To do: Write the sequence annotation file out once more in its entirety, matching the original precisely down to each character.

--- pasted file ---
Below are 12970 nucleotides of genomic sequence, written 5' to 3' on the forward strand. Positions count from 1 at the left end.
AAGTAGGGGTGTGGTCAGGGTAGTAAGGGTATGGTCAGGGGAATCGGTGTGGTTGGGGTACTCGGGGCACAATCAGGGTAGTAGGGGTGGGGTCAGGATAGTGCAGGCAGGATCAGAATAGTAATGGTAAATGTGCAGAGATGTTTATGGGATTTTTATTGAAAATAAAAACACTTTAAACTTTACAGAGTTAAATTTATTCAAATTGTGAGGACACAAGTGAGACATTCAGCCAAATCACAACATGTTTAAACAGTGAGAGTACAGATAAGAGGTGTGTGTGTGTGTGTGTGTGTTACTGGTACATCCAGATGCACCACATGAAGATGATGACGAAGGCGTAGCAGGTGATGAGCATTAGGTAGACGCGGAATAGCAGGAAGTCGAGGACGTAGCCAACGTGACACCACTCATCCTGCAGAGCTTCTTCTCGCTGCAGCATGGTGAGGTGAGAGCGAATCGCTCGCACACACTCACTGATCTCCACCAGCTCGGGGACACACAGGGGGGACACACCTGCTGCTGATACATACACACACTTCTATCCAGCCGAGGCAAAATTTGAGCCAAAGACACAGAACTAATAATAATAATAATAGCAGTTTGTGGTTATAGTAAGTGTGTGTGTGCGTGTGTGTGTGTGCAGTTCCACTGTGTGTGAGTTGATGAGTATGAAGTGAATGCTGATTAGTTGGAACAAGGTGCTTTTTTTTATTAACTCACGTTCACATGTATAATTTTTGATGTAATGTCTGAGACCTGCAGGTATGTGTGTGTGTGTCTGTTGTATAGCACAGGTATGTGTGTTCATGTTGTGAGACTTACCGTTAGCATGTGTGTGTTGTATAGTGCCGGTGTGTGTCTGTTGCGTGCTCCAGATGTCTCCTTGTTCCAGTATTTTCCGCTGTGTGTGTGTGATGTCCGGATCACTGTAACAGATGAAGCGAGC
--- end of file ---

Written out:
Below are 12970 nucleotides of genomic sequence, written 5' to 3' on the forward strand. Positions count from 1 at the left end.
AAGTAGGGGTGTGGTCAGGGTAGTAAGGGTATGGTCAGGGGAATCGGTGTGGTTGGGGTACTCGGGGCACAATCAGGGTAGTAGGGGTGGGGTCAGGATAGTGCAGGCAGGATCAGAATAGTAATGGTAAATGTGCAGAGATGTTTATGGGATTTTTATTGAAAATAAAAACACTTTAAACTTTACAGAGTTAAATTTATTCAAATTGTGAGGACACAAGTGAGACATTCAGCCAAATCACAACATGTTTAAACAGTGAGAGTACAGATAAGAGGTGTGTGTGTGTGTGTGTGTGTTACTGGTACATCCAGATGCACCACATGAAGATGATGACGAAGGCGTAGCAGGTGATGAGCATTAGGTAGACGCGGAATAGCAGGAAGTCGAGGACGTAGCCAACGTGACACCACTCATCCTGCAGAGCTTCTTCTCGCTGCAGCATGGTGAGGTGAGAGCGAATCGCTCGCACACACTCACTGATCTCCACCAGCTCGGGGACACACAGGGGGGACACACCTGCTGCTGATACATACACACACTTCTATCCAGCCGAGGCAAAATTTGAGCCAAAGACACAGAACTAATAATAATAATAATAGCAGTTTGTGGTTATAGTAAGTGTGTGTGTGCGTGTGTGTGTGTGCAGTTCCACTGTGTGTGAGTTGATGAGTATGAAGTGAATGCTGATTAGTTGGAACAAGGTGCTTTTTTTTATTAACTCACGTTCACATGTATAATTTTTGATGTAATGTCTGAGACCTGCAGGTATGTGTGTGTGTGTCTGTTGTATAGCACAGGTATGTGTGTTCATGTTGTGAGACTTACCGTTAGCATGTGTGTGTTGTATAGTGCCGGTGTGTGTCTGTTGCGTGCTCCAGATGTCTCCTTGTTCCAGTATTTTCCGCTGTGTGTGTGTGATGTCCGGATCACTGTAACAGATGAAGCGAGC